Thursday, April 12, 2012
Colorado Court of Appeals Rejects Retroactive Application of C.R.S. § 13-20-808.
In TCD, Inc. v. American Family Mutual Insurance Company, TCD appealed the district court’s summary judgment ruling in favor of American Family. TCD, Inc. v. American Family Mutual Insurance Company Colo. App. No. 11CA1046 (April 12, 2012). TCD was the general contractor on a project to construct a building for Frisco General Gateway Center, LLC (“Gateway”). TCD subcontracted with a roofer named Petra Roofing and Remodeling Company (“Petra”) to performing the roofing work for the building. The subcontract required Petra to defend and indemnify TCD and to name TCD as an additional insured under its CGL policy. American Family issued a CGL policy to Petra that named TCD as an additional insured from 2006-2007.
TCD filed suit against Gateway seeking payment for its work at the project. Gateway counterclaimed against TCD for breach of contract, negligence, and violation of the CCPA. TCD demanded that American Family defend it from the counterclaims pursuant to Petra’s policies. American Family denied coverage and a separate coverage suit ensued. At the trial court level, the court entered summary judgment for American Family because the counterclaims of Gateway did not trigger the duty to defend or indemnify TCD as an additional insured.
On appeal, TCD argued that: 1) the counterclaims raise a genuine issue of material fact regarding American Family’s duty to defend; 2) the court should hear evidence beyond the four corners of the complaint; and, 3) the court should apply C.R.S. § 13-20-808 retroactively.
Gateway’s counterclaims alleged that defective work was performed, but did not specify any resulting property damage from such work. Therefore, the Court of Appeals upheld the trial court’s ruling that the counterclaims do not constitute property damage caused by an occurrence.
TCD next argued that the court should allow it to bring in evidence beyond the counterclaims to determine if coverage exists for TCD. TCD cited two federal cases that interpreted Colorado’s “four corners of the complaint” rule liberally. The Court of Appeals in this matter characterized these two cases as narrow exceptions, and found no reason to depart from the broad rule.
Finally, TCD argued that C.R.S. § 13-20-808(3) should be applied retroactively. This statute, if applied retroactively, would give TCD the benefit of a presumption for coverage. HB 10-1394, the legislation which gave rise to C.R.S. § 13-20-808, stated that the law “applies to all insurance policies currently in existence or issued on or after [May 21, 2010].” As this blog has previously covered, Colorado trial courts have held both for and against the retroactive applicability of this statute. Until this decision, no appellate court had weighed-in on whether the statute should be applied retroactively.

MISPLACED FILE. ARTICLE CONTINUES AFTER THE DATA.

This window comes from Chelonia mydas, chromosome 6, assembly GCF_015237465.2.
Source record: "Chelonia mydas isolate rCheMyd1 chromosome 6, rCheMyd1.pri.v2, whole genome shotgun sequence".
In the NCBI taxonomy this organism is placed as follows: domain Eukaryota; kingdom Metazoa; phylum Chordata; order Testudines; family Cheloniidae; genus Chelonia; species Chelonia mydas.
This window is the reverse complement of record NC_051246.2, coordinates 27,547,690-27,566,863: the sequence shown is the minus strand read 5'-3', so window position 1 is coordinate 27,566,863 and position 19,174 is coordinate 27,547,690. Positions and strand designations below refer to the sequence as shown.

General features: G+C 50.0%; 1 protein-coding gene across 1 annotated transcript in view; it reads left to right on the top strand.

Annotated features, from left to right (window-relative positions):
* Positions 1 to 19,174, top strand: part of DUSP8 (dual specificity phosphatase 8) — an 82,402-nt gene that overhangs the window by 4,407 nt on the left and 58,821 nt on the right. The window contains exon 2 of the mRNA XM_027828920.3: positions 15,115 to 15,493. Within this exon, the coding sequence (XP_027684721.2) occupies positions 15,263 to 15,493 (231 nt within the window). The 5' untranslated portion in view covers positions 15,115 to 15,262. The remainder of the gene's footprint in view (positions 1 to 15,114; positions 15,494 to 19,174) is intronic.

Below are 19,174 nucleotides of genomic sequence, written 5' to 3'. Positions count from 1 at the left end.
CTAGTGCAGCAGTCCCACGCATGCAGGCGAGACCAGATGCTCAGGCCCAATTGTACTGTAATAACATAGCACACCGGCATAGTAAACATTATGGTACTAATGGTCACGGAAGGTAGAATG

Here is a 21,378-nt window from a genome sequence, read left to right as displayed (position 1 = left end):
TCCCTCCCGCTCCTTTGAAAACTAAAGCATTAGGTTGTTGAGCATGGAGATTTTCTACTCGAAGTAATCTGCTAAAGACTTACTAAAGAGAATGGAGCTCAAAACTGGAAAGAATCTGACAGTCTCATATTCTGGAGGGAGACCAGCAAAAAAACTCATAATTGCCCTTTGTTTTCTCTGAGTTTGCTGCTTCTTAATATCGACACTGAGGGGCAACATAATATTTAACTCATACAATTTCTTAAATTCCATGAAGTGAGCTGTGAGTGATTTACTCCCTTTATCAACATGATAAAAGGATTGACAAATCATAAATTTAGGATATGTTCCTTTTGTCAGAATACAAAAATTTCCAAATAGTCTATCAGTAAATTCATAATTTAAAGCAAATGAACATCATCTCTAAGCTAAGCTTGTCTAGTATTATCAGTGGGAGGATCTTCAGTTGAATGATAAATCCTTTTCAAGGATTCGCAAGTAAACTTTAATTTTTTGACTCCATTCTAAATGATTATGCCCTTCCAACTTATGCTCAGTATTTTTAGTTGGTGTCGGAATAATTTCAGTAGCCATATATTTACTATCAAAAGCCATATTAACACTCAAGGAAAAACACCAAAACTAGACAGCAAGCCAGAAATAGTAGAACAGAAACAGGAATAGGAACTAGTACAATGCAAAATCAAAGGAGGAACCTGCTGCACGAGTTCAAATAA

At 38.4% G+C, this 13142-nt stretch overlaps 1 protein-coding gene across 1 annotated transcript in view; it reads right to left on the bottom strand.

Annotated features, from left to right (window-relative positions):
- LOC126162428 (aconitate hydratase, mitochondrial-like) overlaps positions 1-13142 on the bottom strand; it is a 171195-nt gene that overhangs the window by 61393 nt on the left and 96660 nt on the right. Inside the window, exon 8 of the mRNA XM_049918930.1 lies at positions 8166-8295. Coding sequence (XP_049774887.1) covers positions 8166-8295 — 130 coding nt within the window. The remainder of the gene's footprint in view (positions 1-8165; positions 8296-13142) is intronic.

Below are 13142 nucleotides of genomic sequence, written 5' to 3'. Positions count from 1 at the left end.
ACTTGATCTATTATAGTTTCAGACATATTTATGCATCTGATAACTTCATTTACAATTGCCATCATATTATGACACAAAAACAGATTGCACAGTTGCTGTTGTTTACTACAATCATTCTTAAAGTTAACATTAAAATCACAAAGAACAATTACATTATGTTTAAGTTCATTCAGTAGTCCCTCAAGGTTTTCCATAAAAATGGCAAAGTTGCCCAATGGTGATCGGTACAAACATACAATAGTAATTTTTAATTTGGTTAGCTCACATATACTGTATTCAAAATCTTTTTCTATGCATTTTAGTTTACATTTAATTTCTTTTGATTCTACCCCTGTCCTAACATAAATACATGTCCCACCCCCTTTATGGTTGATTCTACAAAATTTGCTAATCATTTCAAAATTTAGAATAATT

The Court of Appeals found the HB 10-1394 language to be unambiguous, and held that the statute should not be applied retroactively. The Court furthered its rationale with Colorado’s presumption that statutes are to be prospectively applied. The Court also heard TCD’s well-reasoned argument that this particular “occurrence” policy, like most CGL policies, would allow for claims after the prescribed policy period had ran. Under this premise, TCD argued that the CGL policy is still “in existence” on or after May 21, 2010. In rejecting this argument, the Court of Appeals concluded with “[a] plain reading of ‘currently in existence’ supports the conclusion that section 13-20-808 applies only to policies for which the policy period had not yet expired on May 21, 2010.” Therefore, as the law stands today, Colorado construction professionals will not gain the benefit of retroactive applications of C.R.S. § 13-20-808.
The attorney who drafted this entry is no longer with the firm. For additional information regarding Colorado construction litigation, please contact David M. McLain at (303) 987-9813 or by e-mail at firstname.lastname@example.org
 See Apartment Investment Co. v. Nutmeg Insurance Co., 593 F.3d 1188 (10th Cir. 2010); Pompa v. American Family Mutual Insurance Co., 520 F.3d 1139 (10th Cir. 2008).